Air usually contains water vapor, the amount depending primarily on the temperature of the air. Warm air can hold more moisture than cold air, so as the air temperature falls, the maximum amount of water the air can hold also falls. The ratio of water vapor in the air to the maximum amount of water vapor the air can hold at a particular temperature is expressed as relative humidity (RH).

For example, a RH of 30% means that the air contains 30% of the moisture it can possibly hold at that particular temperature. As air temperature increases, its capacity to hold moisture also increases, so if air temperature rises and its moisture content remains the same, the RH decreases. Typically, a relative humidity of 40 to 60% is appropriate in many buildings.

Humidity affects the performance of buildings, causing condensation, mold growth, mildew, staining, slip hazards, damage to equipment and the corrosion and decay of the building fabric as well as poor performance of insulation. Too humid air is a risk to both human health and building materials, structures and building contents.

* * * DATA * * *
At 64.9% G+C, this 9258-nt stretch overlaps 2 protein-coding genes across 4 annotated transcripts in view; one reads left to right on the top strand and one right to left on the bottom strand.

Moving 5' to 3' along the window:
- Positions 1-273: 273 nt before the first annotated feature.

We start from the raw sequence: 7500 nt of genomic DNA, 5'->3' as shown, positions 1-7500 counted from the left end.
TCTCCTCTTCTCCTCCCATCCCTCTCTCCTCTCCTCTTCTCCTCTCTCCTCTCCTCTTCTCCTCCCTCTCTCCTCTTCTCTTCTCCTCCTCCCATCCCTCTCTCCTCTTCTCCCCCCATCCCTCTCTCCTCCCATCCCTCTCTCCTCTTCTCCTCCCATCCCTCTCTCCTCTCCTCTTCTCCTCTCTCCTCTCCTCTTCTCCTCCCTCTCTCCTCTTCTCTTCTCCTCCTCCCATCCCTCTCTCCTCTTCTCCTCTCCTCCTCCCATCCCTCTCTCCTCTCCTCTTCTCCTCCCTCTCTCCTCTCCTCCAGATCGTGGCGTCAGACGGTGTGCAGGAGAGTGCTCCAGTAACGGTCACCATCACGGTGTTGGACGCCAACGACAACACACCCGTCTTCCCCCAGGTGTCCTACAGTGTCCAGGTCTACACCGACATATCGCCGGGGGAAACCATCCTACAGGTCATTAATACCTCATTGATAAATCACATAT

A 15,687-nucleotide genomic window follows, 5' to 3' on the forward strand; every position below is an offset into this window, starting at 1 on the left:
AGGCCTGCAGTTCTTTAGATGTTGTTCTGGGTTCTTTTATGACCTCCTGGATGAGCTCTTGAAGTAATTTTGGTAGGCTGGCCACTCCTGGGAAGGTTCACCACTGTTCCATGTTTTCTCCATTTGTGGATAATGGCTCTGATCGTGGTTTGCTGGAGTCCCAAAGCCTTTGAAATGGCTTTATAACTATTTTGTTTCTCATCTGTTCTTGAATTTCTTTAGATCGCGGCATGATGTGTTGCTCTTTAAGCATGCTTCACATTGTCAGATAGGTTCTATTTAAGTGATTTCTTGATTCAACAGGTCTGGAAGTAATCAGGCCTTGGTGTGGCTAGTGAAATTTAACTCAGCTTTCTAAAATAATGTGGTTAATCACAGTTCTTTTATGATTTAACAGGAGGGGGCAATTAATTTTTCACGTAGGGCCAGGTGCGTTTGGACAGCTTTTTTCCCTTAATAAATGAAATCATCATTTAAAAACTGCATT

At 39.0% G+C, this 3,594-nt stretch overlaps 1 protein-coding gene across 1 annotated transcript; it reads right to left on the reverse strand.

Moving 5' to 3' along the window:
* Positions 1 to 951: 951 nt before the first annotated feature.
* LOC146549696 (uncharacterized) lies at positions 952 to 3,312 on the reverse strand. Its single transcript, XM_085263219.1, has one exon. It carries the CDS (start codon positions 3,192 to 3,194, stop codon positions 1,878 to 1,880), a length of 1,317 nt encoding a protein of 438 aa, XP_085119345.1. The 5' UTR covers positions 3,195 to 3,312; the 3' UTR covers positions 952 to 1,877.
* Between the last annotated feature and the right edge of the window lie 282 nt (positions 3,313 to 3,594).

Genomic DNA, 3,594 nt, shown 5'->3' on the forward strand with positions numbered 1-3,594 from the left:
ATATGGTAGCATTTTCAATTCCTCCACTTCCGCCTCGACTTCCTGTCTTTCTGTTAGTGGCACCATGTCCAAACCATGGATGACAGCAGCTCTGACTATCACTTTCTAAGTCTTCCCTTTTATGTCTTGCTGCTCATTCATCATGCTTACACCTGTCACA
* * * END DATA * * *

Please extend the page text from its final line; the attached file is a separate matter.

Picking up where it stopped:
Humidity affects both thermal comfort and indoor air quality.

For example:

  • High RH (very moist air) will make people feel chilled in cold weather and hot and sticky in warm weather
  • Low RH (very dry air) can cause dryness and discomfort in the nose and make skin feel dry and itchy
  • Too humid air facilitates the growth of fungi (mold) and bacteria that can cause respiratory problems and/or allergic reactions and provides the conditions for dust mite populations to grow, which can affect asthma sufferers
  • Results in smells in poorly ventilated spaces because of fungal growth
  • Will result in condensation forming on windows, walls and ceilings that are colder than the air temperature and potentially damaging building materials